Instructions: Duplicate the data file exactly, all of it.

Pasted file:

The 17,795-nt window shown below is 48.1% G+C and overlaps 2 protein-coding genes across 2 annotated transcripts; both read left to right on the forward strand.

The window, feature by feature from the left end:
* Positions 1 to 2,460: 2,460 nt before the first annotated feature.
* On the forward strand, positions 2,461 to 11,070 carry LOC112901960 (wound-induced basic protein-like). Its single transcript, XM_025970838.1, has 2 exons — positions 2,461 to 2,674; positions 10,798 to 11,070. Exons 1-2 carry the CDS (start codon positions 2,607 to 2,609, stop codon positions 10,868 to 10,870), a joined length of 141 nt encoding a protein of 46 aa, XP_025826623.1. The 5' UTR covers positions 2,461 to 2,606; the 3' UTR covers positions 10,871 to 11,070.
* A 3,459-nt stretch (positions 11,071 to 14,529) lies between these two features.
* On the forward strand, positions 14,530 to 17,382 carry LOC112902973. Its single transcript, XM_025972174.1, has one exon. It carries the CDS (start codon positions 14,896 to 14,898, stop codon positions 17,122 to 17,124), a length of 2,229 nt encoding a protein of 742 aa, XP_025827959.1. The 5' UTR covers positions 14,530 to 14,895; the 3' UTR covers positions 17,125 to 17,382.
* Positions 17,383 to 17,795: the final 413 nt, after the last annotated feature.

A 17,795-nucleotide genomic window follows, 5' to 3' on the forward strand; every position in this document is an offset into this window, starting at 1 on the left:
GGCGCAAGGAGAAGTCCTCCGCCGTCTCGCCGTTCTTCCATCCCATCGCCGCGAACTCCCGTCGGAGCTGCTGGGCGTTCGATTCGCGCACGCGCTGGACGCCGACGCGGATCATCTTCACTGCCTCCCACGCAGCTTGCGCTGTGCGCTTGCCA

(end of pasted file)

The 17,795-nt window shown below is 48.1% G+C and overlaps 2 protein-coding genes across 2 annotated transcripts; both read left to right on the forward strand.

The window, feature by feature from the left end:
* Positions 1 to 2,460: 2,460 nt before the first annotated feature.
* On the forward strand, positions 2,461 to 11,070 carry LOC112901960 (wound-induced basic protein-like). Its single transcript, XM_025970838.1, has 2 exons — positions 2,461 to 2,674; positions 10,798 to 11,070. Exons 1-2 carry the CDS (start codon positions 2,607 to 2,609, stop codon positions 10,868 to 10,870), a joined length of 141 nt encoding a protein of 46 aa, XP_025826623.1. The 5' UTR covers positions 2,461 to 2,606; the 3' UTR covers positions 10,871 to 11,070.
* A 3,459-nt stretch (positions 11,071 to 14,529) lies between these two features.
* On the forward strand, positions 14,530 to 17,382 carry LOC112902973. Its single transcript, XM_025972174.1, has one exon. It carries the CDS (start codon positions 14,896 to 14,898, stop codon positions 17,122 to 17,124), a length of 2,229 nt encoding a protein of 742 aa, XP_025827959.1. The 5' UTR covers positions 14,530 to 14,895; the 3' UTR covers positions 17,125 to 17,382.
* Positions 17,383 to 17,795: the final 413 nt, after the last annotated feature.

A 17,795-nucleotide genomic window follows, 5' to 3' on the forward strand; every position in this document is an offset into this window, starting at 1 on the left:
GGCGCAAGGAGAAGTCCTCCGCCGTCTCGCCGTTCTTCCATCCCATCGCCGCGAACTCCCGTCGGAGCTGCTGGGCGTTCGATTCGCGCACGCGCTGGACGCCGACGCGGATCATCTTCACTGCCTCCCACGCAGCTTGCGCTGTGCGCTTGCCA